Operational success is a journey that requires focus and prioritization. It’s about supporting the business and ensuring that teams have the right tools and processes to enable them to meet business objectives. And creating healthy, vibrant cultures that empower people to experiment, innovate and learn from mistakes. This involves looking at the entire employee lifecycle, from hiring to onboarding to building great learning & development programs. All of this needs to be measured and continuously improved along the way. Creating a metrics strategy that aligns with business objectives is foundational to measuring success.

Speaking of the employee lifecycle, what is your approach to building good technical onboarding practices? 

Start with smaller steps and build up best practices over time. Some of the basics include assigning a buddy and creating a structured 30-60-90 day onboarding plan with clear expectations for what they should be focusing on. Facilitate introductions to key people across the organization inside and outside of engineering. Check in frequently and ask for feedback, making improvements along the way. Publish a wiki page and share templates with others to streamline the process. Look at ways to leverage technology and tools to support onboarding at scale. 

What are some of the challenges you’ve faced in supporting technical teams and meeting business objectives?

Tech companies are under a lot of pressure to scale up fast. Leaders need strategies to prioritize and grow their organizations in the right way, and this is why operational leadership is critical. There is so much uncertainty, instability, and ambiguity in the world - pandemic, climate change, and political conflict to name a few. On top of this many of us are now working in a remote-first world. All of these things impact well-being and productivity. We need strategies to support people, taking a human-centered approach while managing and growing the business. It has to be a balance.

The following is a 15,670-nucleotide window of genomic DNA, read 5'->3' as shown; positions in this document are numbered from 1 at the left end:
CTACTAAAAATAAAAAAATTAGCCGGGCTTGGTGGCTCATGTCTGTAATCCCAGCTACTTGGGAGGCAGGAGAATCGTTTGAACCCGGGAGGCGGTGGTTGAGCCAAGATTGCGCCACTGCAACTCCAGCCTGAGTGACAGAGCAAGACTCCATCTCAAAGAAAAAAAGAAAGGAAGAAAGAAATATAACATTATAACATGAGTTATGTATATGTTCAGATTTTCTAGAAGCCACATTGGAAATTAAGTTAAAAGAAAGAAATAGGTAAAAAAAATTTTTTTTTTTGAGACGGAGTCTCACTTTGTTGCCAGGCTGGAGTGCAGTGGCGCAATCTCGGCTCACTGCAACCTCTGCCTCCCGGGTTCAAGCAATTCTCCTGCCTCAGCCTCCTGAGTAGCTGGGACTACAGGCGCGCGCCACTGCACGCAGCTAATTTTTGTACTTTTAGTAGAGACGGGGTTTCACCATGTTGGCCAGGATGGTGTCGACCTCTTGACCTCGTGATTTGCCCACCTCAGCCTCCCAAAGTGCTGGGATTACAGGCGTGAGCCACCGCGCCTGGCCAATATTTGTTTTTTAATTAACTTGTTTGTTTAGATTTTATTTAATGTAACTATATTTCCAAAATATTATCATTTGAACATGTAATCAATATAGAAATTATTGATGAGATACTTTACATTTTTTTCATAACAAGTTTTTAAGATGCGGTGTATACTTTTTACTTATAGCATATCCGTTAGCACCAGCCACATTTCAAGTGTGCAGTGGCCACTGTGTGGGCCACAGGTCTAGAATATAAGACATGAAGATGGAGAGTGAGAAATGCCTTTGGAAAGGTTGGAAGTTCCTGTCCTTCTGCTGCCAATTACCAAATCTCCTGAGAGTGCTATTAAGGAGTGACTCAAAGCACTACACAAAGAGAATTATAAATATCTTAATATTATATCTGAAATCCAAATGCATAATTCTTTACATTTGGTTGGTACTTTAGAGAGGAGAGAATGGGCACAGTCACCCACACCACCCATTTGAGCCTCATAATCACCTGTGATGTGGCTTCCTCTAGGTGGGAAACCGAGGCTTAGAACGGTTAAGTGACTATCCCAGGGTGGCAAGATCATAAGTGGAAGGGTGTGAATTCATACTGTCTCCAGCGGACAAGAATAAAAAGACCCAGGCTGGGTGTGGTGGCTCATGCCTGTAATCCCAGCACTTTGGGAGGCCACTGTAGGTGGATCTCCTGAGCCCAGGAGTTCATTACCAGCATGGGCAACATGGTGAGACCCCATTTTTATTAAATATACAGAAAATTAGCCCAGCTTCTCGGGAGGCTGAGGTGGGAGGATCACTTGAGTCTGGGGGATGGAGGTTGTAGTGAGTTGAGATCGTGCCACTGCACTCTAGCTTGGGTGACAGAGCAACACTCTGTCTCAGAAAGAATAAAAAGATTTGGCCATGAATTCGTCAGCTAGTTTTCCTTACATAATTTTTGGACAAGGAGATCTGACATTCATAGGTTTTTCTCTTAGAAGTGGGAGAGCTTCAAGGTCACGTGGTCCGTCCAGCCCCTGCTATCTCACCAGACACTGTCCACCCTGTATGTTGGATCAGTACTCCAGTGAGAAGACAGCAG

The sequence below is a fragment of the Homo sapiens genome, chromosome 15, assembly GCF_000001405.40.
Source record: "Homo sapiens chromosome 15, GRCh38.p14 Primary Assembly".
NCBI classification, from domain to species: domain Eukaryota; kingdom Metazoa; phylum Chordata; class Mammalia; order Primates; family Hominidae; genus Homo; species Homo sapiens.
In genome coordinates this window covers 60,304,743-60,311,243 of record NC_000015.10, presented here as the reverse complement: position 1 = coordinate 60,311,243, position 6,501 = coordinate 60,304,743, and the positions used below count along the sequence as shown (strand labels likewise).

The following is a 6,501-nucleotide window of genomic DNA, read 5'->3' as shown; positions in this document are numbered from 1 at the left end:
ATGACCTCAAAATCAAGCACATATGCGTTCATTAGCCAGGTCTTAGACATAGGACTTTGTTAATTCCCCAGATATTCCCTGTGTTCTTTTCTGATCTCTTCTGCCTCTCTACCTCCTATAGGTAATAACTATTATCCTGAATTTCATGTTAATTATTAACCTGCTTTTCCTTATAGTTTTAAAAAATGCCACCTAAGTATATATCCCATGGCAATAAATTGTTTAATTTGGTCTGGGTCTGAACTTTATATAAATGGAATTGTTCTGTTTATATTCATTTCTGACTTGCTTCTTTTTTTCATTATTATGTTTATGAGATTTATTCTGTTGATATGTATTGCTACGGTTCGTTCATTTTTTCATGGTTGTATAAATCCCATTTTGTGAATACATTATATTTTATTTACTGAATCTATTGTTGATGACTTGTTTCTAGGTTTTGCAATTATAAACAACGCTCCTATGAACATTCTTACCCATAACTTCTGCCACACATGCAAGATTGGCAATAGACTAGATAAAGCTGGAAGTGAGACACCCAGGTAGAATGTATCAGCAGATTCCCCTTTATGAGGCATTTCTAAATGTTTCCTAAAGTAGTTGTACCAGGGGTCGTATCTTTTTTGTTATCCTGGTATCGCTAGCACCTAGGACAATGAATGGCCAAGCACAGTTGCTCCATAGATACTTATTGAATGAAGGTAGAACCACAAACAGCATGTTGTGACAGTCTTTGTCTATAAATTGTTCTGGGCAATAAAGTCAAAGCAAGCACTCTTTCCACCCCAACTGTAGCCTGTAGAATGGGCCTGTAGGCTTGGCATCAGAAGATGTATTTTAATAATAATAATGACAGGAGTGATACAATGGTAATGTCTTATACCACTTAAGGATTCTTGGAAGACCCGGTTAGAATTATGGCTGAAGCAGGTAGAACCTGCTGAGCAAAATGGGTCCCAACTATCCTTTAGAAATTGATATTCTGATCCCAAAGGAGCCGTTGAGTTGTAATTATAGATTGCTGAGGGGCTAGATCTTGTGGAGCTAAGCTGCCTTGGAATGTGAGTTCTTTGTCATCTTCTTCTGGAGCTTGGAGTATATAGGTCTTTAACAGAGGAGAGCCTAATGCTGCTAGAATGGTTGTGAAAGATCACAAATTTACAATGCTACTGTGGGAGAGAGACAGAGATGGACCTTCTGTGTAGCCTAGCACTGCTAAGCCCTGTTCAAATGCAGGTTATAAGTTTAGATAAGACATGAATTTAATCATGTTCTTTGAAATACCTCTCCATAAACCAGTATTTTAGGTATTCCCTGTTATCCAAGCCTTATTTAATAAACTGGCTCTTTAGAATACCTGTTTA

What do you think people often misunderstand about your role?

I've been in delivery and operations roles for a long time as a leader, practitioner and consultant, and I think there is often a misunderstanding about what project or program or operational leadership is. In a delivery role, people sometimes assume that you're a task master, and you're telling people what to do by when, that it’s very prescriptive. To me, modern delivery leadership is absolutely the opposite of that. When you think about truly delivering in an agile way, it's about enabling and empowering teams because they are the experts. You need to trust them and give them high autonomy to cultivate a sense of ownership. And it's got to be a two way conversation. Operational leadership is about providing a framework and culture that supports delivery and execution. You need a good understanding of delivery to build an effective operational framework. 

How do you know what support role a company needs, be it engineering operations, program management, delivery support, etc.?

It depends on where the organization is in their stage of growth. Small companies and start-ups have fewer people and fewer roles - sometimes one person fills multiple roles. As companies scale up, their processes and operations need to support growth and product complexity, and roles in operations and program management may become more formalized. If companies grow quickly, it requires constant checks and balances to determine the right mix of people and process.

What engineering operational trends

or tools do you hope to see develop in the space?

Remote work is here to stay, and leaders need to remove friction and barriers to help teams deliver their best work and support their well-being. There are many ways to do this, and it starts with leadership. Empathy, humility, and vulnerability are foundational values for leaders looking to create healthy and inclusive cultures. I’m seeing a positive shift where leaders are encouraged to be more vulnerable and talk openly about mental health with their teams. Partnerships between People Ops and engineering are key to equipping leaders with the skills to lead and retain their teams in a pandemic world and beyond. We can provide training to leaders that is geared towards managing remote teams. Training should be accessible to all regardless of location, and it should be effective and engaging. Luckily technology provides a lot of great options to enable this.

Like this post? Share it!